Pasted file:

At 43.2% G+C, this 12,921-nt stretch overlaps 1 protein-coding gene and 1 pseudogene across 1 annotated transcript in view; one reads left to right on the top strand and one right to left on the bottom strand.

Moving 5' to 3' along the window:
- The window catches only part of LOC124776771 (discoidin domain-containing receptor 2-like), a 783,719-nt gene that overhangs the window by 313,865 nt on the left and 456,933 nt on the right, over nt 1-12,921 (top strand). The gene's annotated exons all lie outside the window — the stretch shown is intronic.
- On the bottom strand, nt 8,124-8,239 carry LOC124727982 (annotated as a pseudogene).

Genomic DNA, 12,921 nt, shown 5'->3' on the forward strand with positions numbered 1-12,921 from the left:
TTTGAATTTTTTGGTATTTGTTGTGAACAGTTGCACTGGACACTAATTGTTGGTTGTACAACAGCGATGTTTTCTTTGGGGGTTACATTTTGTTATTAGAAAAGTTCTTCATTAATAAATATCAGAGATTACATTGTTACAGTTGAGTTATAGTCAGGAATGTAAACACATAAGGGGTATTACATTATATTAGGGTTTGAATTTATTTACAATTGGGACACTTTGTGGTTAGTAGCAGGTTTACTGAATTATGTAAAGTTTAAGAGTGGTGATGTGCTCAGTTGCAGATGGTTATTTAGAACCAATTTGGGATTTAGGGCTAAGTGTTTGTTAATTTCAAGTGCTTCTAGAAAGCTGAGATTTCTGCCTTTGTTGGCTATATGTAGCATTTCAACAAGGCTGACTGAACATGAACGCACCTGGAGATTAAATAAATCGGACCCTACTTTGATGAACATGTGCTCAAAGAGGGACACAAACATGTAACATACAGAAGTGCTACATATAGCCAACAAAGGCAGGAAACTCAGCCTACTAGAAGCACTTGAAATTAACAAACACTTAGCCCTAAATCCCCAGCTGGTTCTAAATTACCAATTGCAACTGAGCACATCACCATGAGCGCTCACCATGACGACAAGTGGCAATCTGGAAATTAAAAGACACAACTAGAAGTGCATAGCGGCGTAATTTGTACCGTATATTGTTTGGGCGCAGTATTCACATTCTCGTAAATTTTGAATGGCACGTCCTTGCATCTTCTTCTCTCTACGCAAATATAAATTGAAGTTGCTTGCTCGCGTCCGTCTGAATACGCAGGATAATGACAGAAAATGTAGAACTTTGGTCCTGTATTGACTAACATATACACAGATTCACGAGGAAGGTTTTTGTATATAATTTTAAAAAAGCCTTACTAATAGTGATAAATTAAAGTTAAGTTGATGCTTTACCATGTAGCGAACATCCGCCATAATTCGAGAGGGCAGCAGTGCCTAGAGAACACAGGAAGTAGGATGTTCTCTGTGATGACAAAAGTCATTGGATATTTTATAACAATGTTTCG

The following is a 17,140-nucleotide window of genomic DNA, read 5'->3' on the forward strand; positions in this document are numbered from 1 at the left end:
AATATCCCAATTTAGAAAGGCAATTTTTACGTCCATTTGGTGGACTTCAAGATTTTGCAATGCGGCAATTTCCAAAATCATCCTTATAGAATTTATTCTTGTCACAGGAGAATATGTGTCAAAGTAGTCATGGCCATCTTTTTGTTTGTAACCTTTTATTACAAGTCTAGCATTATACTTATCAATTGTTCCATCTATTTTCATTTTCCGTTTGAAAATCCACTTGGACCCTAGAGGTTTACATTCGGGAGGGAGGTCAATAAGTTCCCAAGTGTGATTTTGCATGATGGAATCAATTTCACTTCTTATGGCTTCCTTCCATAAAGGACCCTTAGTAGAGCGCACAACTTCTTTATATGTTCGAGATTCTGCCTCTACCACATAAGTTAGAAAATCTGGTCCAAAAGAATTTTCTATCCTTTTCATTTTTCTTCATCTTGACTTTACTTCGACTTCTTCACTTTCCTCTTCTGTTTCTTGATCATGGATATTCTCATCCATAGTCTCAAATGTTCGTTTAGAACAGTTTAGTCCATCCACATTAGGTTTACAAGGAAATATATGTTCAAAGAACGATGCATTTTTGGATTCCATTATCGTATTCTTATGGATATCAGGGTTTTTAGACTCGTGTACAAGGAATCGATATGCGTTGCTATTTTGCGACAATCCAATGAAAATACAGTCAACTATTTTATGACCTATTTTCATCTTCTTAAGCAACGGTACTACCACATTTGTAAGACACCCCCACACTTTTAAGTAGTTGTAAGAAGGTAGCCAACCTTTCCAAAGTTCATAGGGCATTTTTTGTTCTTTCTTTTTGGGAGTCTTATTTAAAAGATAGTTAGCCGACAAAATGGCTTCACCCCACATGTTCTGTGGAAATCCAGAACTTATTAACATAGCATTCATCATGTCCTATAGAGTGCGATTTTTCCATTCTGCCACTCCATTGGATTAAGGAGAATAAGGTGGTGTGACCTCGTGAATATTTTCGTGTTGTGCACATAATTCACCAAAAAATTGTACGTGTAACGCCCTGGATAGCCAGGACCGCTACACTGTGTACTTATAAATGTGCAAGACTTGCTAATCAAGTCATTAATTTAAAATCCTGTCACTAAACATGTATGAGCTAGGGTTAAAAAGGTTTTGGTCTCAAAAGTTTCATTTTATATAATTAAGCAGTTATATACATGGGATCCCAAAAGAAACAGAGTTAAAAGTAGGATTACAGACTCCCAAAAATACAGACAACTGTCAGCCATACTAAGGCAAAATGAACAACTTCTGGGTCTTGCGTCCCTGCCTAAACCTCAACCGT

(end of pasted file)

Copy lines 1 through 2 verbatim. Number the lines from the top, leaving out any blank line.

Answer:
At 43.2% G+C, this 12,921-nt stretch overlaps 1 protein-coding gene and 1 pseudogene across 1 annotated transcript in view; one reads left to right on the top strand and one right to left on the bottom strand.

Moving 5' to 3' along the window: